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The objective of this chapter is to discuss the development of transfer pricing legislation in Brazil, analysing the law as well as the leading cases on transfer pricing disputes. It is important to keep in mind that the Brazilian transfer pricing legislation was enacted only in 1996 (Law no. 9.430/96). Since its enactment, there have been significant changes in the Law, fiscal authorities' interpretation and courts' decisions. This signifies that Brazilian transfer pricing rules are evolving gradually. However, there are still significant deviations between the Brazilian transfer pricing law and the arm's length principle. The arguments presented in this chapter will demonstrate that further reforms are necessary if Brazil wants to adopt rules that are closer to the international standard implemented by the OECD's member countries.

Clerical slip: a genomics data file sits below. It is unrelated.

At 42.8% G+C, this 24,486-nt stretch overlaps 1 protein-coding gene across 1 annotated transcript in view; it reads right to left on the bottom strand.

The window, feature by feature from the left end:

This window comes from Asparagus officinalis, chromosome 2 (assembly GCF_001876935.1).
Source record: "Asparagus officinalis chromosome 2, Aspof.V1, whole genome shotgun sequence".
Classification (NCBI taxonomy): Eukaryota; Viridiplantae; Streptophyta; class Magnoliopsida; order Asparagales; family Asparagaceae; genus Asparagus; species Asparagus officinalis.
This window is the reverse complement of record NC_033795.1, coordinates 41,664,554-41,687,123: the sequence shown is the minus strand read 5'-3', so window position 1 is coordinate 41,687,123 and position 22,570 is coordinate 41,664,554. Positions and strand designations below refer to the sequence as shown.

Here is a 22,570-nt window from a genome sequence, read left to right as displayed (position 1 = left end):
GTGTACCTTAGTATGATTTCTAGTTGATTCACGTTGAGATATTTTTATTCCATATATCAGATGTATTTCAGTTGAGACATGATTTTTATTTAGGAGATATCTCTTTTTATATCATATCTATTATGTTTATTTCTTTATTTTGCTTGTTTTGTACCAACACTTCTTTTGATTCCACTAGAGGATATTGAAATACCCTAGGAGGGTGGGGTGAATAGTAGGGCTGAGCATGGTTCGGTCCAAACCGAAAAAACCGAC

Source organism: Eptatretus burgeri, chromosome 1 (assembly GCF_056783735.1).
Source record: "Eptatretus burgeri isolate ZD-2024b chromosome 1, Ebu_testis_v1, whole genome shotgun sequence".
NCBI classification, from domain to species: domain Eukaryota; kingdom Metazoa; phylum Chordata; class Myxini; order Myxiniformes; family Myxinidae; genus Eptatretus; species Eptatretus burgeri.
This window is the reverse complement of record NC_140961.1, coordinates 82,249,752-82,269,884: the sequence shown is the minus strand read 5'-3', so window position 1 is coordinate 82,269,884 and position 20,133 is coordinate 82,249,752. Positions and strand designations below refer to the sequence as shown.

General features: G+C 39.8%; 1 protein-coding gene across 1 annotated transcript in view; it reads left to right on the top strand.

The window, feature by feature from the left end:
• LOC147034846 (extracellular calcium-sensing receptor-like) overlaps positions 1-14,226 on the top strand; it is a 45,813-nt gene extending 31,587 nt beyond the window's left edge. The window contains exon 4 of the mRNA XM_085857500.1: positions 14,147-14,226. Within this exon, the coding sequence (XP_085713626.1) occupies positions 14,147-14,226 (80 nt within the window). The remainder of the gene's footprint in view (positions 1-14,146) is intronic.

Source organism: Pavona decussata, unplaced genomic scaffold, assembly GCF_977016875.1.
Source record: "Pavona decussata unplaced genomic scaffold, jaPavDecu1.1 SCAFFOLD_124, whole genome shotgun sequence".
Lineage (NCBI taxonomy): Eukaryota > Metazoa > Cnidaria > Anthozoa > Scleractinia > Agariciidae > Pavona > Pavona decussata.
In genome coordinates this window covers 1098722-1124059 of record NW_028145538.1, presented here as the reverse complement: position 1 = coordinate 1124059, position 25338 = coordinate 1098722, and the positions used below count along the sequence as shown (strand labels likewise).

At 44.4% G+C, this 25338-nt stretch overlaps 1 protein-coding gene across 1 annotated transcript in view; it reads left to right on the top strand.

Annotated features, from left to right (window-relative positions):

This chapter is structured as follows: (i) the economic context; (ii) the historical background of transfer pricing legislation; (iii) the main aspects of the Brazilian transfer pricing legislation; (iv) the domestic approach to transfer pricing disputes; (v) administrative procedures to minimise transfer pricing disputes; (vi) bilateral and multilateral approaches to transfer pricing disputes; (vii) recent developments in the Law; (viii) concluding remarks. Sections 13.3, 13.4 will present the economic context, historical background and the main aspects of the Brazilian transfer pricing legislation. Section 13.5 will present some leading cases on transfer pricing disputes. Sections 13.6 and 13.7 will discuss the administrative procedures adopted to minimise transfer pricing litigation, including the feasibility of adopting the advanced pricing agreement (APA) or implementing a mutual agreement procedure (MAP) through double taxation conventions (DTCs). Section 13.8 will briefly analyse the recent changes introduced by Provisory Measures no. 472/09 and 478/09 and whether they reduced the gap between the Brazilian legislation and the international standard. Last, in section 13.9, we will conclude by demonstrating the importance of further adjustments in the Brazilian transfer pricing legislation in order to converge to the international standard, i.e. arm's length principle.
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